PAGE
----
Type Classes

The important types in Blindsight are Markers, Argument, and Message.

Where possible, the APIs map automatically, using the ToMarkers, ToMessage and ToArgument type classes, respectively.

General Principles

Type classes let you represent your domain objects as structured logging data.

Although Blindsight does provide mappings of the basic primitive types, you may want to provide some more semantic detail about what the value represents, and use the DSL with a specific field name and type – for example, rather than representing an age as an integer, logger.info("person age = {}", persion.age) is easier if you use a specific class Age and have a type class instance that represents that Age as bobj("age_year" -> ageInYear)

You can of course use type classes to render any given type in logging. For example, to render a Future as an argument:

implicit val futureToArgument: ToArgument[Future[_]] = ToArgument[Future[_]] { future =>
   new Argument(future.toString)

logger.info("future is {}", Future.successful(()))

You may find it helpful to use Refined and Coulomb to provide type-safe validation and unit representation of data to the DSL.


You can pass in something that is not a marker, and provided you have a ToMarkers in implicit scope, you can get it auto-converted through type annotation. The various logging statement will only take a Markers:

sourceval marker = MarkerFactory.getDetachedMarker("SOME_MARKER")
logger.info(Markers(marker), "message with marker")

You can also combine markers:

sourceval markers1: Markers          = Markers(MarkerFactory.getDetachedMarker("MARKER1"))
val markers2: Markers          = Markers(MarkerFactory.getDetachedMarker("MARKER2"))
val markersOnePlusTwo: Markers = markers1 + markers2

You should not try to manipulate the marker through marker.add or marker.remove. It’s better to treat a org.slf4j.Marker instance as completely immutable, and manage any composition through Markers.

Getting at the underlying marker is a lazy val that is computed once:

sourceval combinedMarker: org.slf4j.Marker = markersOnePlusTwo.marker

You can also convert your own objects into appropriate markers.

sourcesealed trait Weekday {
  def value: String

case object Monday extends Weekday { val value = "MONDAY" }

object Weekday {
  import scala.language.implicitConversions
  implicit def weekday2Marker(weekday: Weekday): Markers = Markers(weekday)
  implicit val toMarkers: ToMarkers[Weekday] = ToMarkers { weekday =>
logger.debug(Monday, "this is a test")

Or you can use the MarkersEnrichment that adds an asMarkers method to org.slf4j.Marker through type enrichment:

sourceimport MarkersEnrichment._ // adds "asMarkers" to org.slf4j.Marker
val markers: Markers = marker.asMarkers

The SLF4J API is awkward to use with markers, because there are several possible variations that can confuse the compiler and stop the type class from being used directly. To avoid using the Markers(marker) wrapper, you can use the fluent API or use contextual logging.

Argument and Arguments

Arguments must be convertible to Argument. This is usually done with type class instances.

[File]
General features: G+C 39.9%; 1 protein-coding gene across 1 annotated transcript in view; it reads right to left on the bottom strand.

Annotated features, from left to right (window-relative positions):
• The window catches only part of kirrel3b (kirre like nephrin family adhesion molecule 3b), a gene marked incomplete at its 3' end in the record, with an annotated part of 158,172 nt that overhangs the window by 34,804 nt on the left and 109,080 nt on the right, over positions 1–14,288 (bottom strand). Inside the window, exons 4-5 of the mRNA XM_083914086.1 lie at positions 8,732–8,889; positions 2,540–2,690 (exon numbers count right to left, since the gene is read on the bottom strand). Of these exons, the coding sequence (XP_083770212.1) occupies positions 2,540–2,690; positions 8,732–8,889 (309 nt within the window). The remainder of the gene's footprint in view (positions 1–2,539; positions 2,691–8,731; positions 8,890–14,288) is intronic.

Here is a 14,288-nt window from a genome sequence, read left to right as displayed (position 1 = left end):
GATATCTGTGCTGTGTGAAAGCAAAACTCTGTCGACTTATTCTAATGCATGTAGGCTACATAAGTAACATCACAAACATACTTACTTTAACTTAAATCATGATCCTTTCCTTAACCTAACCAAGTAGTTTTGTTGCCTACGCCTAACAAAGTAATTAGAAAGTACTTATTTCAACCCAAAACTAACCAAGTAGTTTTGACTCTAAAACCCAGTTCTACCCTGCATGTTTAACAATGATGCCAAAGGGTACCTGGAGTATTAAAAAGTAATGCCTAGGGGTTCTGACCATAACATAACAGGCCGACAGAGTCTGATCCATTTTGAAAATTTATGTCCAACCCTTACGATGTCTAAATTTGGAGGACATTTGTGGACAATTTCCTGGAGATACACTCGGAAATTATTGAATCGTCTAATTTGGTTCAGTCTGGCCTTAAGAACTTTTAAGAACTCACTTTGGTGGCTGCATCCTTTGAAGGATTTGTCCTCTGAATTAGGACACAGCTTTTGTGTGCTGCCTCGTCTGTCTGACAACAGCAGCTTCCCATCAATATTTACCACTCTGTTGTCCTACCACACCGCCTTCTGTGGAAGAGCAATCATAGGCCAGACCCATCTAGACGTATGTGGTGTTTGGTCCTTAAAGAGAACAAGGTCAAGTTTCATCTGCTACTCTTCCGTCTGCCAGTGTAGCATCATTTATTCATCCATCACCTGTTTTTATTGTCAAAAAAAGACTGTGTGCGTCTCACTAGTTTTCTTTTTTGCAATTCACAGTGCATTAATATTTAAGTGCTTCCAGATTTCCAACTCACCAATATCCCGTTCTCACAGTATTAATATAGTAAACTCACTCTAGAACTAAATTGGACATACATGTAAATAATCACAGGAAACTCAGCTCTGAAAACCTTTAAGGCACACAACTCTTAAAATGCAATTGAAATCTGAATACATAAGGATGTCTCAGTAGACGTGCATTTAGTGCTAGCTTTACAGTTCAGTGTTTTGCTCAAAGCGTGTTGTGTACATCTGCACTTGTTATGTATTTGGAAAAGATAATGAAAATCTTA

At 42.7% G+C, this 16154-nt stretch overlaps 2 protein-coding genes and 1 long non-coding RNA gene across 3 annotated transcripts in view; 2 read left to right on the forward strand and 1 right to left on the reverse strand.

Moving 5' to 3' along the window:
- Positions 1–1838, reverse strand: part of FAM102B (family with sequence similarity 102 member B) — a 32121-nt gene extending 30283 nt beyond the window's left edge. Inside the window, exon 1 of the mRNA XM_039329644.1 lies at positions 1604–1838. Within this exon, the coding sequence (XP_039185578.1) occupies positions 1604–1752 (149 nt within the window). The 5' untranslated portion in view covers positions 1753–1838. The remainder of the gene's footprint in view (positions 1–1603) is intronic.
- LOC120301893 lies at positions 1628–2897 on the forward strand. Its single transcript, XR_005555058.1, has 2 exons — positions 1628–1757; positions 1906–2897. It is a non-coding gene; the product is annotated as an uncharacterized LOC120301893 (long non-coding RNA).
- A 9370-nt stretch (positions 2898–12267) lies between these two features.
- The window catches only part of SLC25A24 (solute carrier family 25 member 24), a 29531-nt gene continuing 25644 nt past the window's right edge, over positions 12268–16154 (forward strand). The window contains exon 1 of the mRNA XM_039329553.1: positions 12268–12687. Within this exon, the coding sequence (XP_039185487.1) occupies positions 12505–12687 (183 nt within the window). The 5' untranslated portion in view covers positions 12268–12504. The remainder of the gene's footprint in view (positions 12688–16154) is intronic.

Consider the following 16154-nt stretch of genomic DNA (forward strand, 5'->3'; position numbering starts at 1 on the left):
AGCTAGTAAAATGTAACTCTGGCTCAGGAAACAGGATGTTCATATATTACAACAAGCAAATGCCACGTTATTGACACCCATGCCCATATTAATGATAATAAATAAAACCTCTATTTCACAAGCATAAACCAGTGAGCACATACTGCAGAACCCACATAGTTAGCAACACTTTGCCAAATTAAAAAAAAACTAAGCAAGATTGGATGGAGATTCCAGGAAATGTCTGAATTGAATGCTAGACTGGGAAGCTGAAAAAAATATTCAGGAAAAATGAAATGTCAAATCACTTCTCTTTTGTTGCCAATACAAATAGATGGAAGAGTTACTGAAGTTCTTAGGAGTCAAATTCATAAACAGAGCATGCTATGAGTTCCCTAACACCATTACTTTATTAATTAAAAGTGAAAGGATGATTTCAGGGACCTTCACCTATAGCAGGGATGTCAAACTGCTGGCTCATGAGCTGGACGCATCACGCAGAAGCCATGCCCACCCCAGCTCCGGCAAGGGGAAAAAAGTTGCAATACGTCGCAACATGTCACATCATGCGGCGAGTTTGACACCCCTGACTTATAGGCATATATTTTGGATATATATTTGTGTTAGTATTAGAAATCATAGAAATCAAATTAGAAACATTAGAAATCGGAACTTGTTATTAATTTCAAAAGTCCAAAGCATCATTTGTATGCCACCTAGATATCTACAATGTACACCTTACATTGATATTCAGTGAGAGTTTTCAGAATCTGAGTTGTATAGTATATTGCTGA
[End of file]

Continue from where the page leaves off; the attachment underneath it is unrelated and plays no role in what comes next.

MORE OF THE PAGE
Default ToArgument are determined for the primitives (String, Int, etc):

sourcelogger.info("one argument {}", 42) // works, because default

You can define your own argument type class instances:

sourceimport java.time.temporal.ChronoUnit
implicit val chronoUnitToArgument: ToArgument[ChronoUnit] = ToArgument[ChronoUnit] { unit =>
  new Argument(unit.toString)
logger.info("chronounit is {}", ChronoUnit.MILLIS)

Although it’s usually better to use the DSL and map to a BObject:

sourcecase class Person(name: String, age: Int)
implicit val personToArgument: ToArgument[Person] = ToArgument[Person] { person =>
  import DSL._
  Argument(("name" -> person.name) ~ ("age_year" -> person.age))
logger.info("person is {}", Person("steve", 12))

There is a plural of Argument, Arguments that is used in place of varadic arguments. If you have more than two arguments, you will need to wrap them so they are provided as a single Arguments instance:

logger.info("arg {}, arg {}, arg {}", Arguments(1, "2", false))


The Message is usually a String, but it doesn’t have to be. Using the ToMessage type class, you can convert any class into a message. This is probably most appropriate with string-like classes like CharSequence and akka.util.ByteString.

implicit val toMessage: ToMessage[CharSequence] = ToMessage[CharSequence] { charSeq =>
  new Message(charSeq.toString)
val charSeq: CharSequence = new ArrayCharSequence(Array('1', '2', '3'))

Custom JSON Mappings

You can pass through JSON directly if you already have it and recreating it through the DSL would be a waste.

For example, if you are working with json4s or play-json, you can convert to Jackson JsonNode using a type class:

import com.fasterxml.jackson.databind.JsonNode

trait ToJsonNode[T] {
  def jsonNode(instance: T): JsonNode

object ToJsonNode {
  import org.json4s._

  implicit val json4sToJsonNode: ToJsonNode[JValue] = new ToJsonNode[JValue] {
    import org.json4s.jackson.JsonMethods._
    override def jsonNode(instance: JValue): JsonNode = asJsonNode(instance)

And then set up your own type mappings as follows:

implicit def jsonToArgument[T: ToJsonNode]: ToArgument[(String, T)] = ToArgument {
  case (k, instance) =>
    val node = implicitly[ToJsonNode[T]].jsonNode(instance)
    Argument(StructuredArguments.keyValue(k, node)) // or raw(k, node.toPrettyString)

import org.json4s._
import org.json4s.jackson.JsonMethods._

logger.info("This message has json {}", parse(""" { "numbers" : [1, 2, 3, 4] } """))
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